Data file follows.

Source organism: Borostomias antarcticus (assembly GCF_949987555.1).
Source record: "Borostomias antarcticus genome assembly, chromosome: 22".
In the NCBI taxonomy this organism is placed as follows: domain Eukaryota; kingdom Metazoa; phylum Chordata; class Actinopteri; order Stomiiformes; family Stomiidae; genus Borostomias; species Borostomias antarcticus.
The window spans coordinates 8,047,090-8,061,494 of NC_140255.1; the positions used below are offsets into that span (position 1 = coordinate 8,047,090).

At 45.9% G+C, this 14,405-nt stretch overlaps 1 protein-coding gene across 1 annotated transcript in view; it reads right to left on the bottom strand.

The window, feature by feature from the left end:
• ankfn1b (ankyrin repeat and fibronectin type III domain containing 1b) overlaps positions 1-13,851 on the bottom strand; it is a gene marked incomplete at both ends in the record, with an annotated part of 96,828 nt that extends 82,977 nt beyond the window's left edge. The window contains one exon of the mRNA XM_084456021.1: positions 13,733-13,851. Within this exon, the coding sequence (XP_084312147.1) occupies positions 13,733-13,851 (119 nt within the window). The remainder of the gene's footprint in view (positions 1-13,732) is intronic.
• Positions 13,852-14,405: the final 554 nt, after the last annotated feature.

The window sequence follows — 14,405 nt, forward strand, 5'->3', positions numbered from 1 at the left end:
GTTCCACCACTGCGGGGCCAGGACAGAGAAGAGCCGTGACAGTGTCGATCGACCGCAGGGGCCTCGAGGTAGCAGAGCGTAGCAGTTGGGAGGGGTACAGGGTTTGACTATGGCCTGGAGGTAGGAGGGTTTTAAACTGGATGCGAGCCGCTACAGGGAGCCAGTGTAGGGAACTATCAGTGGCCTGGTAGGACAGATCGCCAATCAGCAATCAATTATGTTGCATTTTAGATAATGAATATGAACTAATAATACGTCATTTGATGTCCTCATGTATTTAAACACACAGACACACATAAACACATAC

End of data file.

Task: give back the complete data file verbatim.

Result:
Source organism: Borostomias antarcticus (assembly GCF_949987555.1).
Source record: "Borostomias antarcticus genome assembly, chromosome: 22".
In the NCBI taxonomy this organism is placed as follows: domain Eukaryota; kingdom Metazoa; phylum Chordata; class Actinopteri; order Stomiiformes; family Stomiidae; genus Borostomias; species Borostomias antarcticus.
The window spans coordinates 8,047,090-8,061,494 of NC_140255.1; the positions used below are offsets into that span (position 1 = coordinate 8,047,090).

At 45.9% G+C, this 14,405-nt stretch overlaps 1 protein-coding gene across 1 annotated transcript in view; it reads right to left on the bottom strand.

The window, feature by feature from the left end:
• ankfn1b (ankyrin repeat and fibronectin type III domain containing 1b) overlaps positions 1-13,851 on the bottom strand; it is a gene marked incomplete at both ends in the record, with an annotated part of 96,828 nt that extends 82,977 nt beyond the window's left edge. The window contains one exon of the mRNA XM_084456021.1: positions 13,733-13,851. Within this exon, the coding sequence (XP_084312147.1) occupies positions 13,733-13,851 (119 nt within the window). The remainder of the gene's footprint in view (positions 1-13,732) is intronic.
• Positions 13,852-14,405: the final 554 nt, after the last annotated feature.

The window sequence follows — 14,405 nt, forward strand, 5'->3', positions numbered from 1 at the left end:
GTTCCACCACTGCGGGGCCAGGACAGAGAAGAGCCGTGACAGTGTCGATCGACCGCAGGGGCCTCGAGGTAGCAGAGCGTAGCAGTTGGGAGGGGTACAGGGTTTGACTATGGCCTGGAGGTAGGAGGGTTTTAAACTGGATGCGAGCCGCTACAGGGAGCCAGTGTAGGGAACTATCAGTGGCCTGGTAGGACAGATCGCCAATCAGCAATCAATTATGTTGCATTTTAGATAATGAATATGAACTAATAATACGTCATTTGATGTCCTCATGTATTTAAACACACAGACACACATAAACACATAC